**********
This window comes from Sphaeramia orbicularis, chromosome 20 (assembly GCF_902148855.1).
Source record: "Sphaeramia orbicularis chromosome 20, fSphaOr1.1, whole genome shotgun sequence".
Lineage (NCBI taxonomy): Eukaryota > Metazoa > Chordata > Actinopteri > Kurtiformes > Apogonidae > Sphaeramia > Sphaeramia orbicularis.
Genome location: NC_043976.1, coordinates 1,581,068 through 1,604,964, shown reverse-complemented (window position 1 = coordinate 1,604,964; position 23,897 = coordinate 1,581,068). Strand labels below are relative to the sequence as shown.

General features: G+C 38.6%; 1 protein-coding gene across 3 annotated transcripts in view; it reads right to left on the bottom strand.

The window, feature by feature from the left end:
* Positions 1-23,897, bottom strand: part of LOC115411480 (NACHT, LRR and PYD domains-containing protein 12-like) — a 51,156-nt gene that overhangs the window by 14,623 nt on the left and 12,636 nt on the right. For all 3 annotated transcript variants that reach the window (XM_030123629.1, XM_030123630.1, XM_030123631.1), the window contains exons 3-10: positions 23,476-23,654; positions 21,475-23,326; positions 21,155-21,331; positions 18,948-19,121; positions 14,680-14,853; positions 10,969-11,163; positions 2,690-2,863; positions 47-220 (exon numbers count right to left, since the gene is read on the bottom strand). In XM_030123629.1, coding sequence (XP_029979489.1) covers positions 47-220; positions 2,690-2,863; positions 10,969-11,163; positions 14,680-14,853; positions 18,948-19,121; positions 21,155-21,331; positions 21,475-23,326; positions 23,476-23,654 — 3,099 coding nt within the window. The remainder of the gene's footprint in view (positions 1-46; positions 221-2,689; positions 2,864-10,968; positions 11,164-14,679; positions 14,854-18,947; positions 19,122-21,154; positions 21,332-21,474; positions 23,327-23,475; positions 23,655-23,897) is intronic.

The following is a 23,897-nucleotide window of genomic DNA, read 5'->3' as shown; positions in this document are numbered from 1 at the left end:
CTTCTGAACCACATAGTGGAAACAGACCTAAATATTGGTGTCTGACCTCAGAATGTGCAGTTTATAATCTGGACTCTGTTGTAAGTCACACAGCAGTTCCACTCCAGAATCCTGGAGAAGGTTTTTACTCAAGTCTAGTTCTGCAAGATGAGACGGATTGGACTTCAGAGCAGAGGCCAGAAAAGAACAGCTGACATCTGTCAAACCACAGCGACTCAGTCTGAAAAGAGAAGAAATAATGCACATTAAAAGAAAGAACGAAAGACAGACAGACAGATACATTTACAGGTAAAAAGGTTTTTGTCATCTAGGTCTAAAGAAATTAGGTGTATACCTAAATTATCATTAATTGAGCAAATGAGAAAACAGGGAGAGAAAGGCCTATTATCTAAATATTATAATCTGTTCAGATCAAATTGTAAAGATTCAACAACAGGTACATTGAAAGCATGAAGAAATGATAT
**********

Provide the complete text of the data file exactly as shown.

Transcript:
This window comes from Sphaeramia orbicularis, chromosome 20 (assembly GCF_902148855.1).
Source record: "Sphaeramia orbicularis chromosome 20, fSphaOr1.1, whole genome shotgun sequence".
Lineage (NCBI taxonomy): Eukaryota > Metazoa > Chordata > Actinopteri > Kurtiformes > Apogonidae > Sphaeramia > Sphaeramia orbicularis.
Genome location: NC_043976.1, coordinates 1,581,068 through 1,604,964, shown reverse-complemented (window position 1 = coordinate 1,604,964; position 23,897 = coordinate 1,581,068). Strand labels below are relative to the sequence as shown.

General features: G+C 38.6%; 1 protein-coding gene across 3 annotated transcripts in view; it reads right to left on the bottom strand.

The window, feature by feature from the left end:
* Positions 1-23,897, bottom strand: part of LOC115411480 (NACHT, LRR and PYD domains-containing protein 12-like) — a 51,156-nt gene that overhangs the window by 14,623 nt on the left and 12,636 nt on the right. For all 3 annotated transcript variants that reach the window (XM_030123629.1, XM_030123630.1, XM_030123631.1), the window contains exons 3-10: positions 23,476-23,654; positions 21,475-23,326; positions 21,155-21,331; positions 18,948-19,121; positions 14,680-14,853; positions 10,969-11,163; positions 2,690-2,863; positions 47-220 (exon numbers count right to left, since the gene is read on the bottom strand). In XM_030123629.1, coding sequence (XP_029979489.1) covers positions 47-220; positions 2,690-2,863; positions 10,969-11,163; positions 14,680-14,853; positions 18,948-19,121; positions 21,155-21,331; positions 21,475-23,326; positions 23,476-23,654 — 3,099 coding nt within the window. The remainder of the gene's footprint in view (positions 1-46; positions 221-2,689; positions 2,864-10,968; positions 11,164-14,679; positions 14,854-18,947; positions 19,122-21,154; positions 21,332-21,474; positions 23,327-23,475; positions 23,655-23,897) is intronic.

The following is a 23,897-nucleotide window of genomic DNA, read 5'->3' as shown; positions in this document are numbered from 1 at the left end:
CTTCTGAACCACATAGTGGAAACAGACCTAAATATTGGTGTCTGACCTCAGAATGTGCAGTTTATAATCTGGACTCTGTTGTAAGTCACACAGCAGTTCCACTCCAGAATCCTGGAGAAGGTTTTTACTCAAGTCTAGTTCTGCAAGATGAGACGGATTGGACTTCAGAGCAGAGGCCAGAAAAGAACAGCTGACATCTGTCAAACCACAGCGACTCAGTCTGAAAAGAGAAGAAATAATGCACATTAAAAGAAAGAACGAAAGACAGACAGACAGATACATTTACAGGTAAAAAGGTTTTTGTCATCTAGGTCTAAAGAAATTAGGTGTATACCTAAATTATCATTAATTGAGCAAATGAGAAAACAGGGAGAGAAAGGCCTATTATCTAAATATTATAATCTGTTCAGATCAAATTGTAAAGATTCAACAACAGGTACATTGAAAGCATGAAGAAATGATAT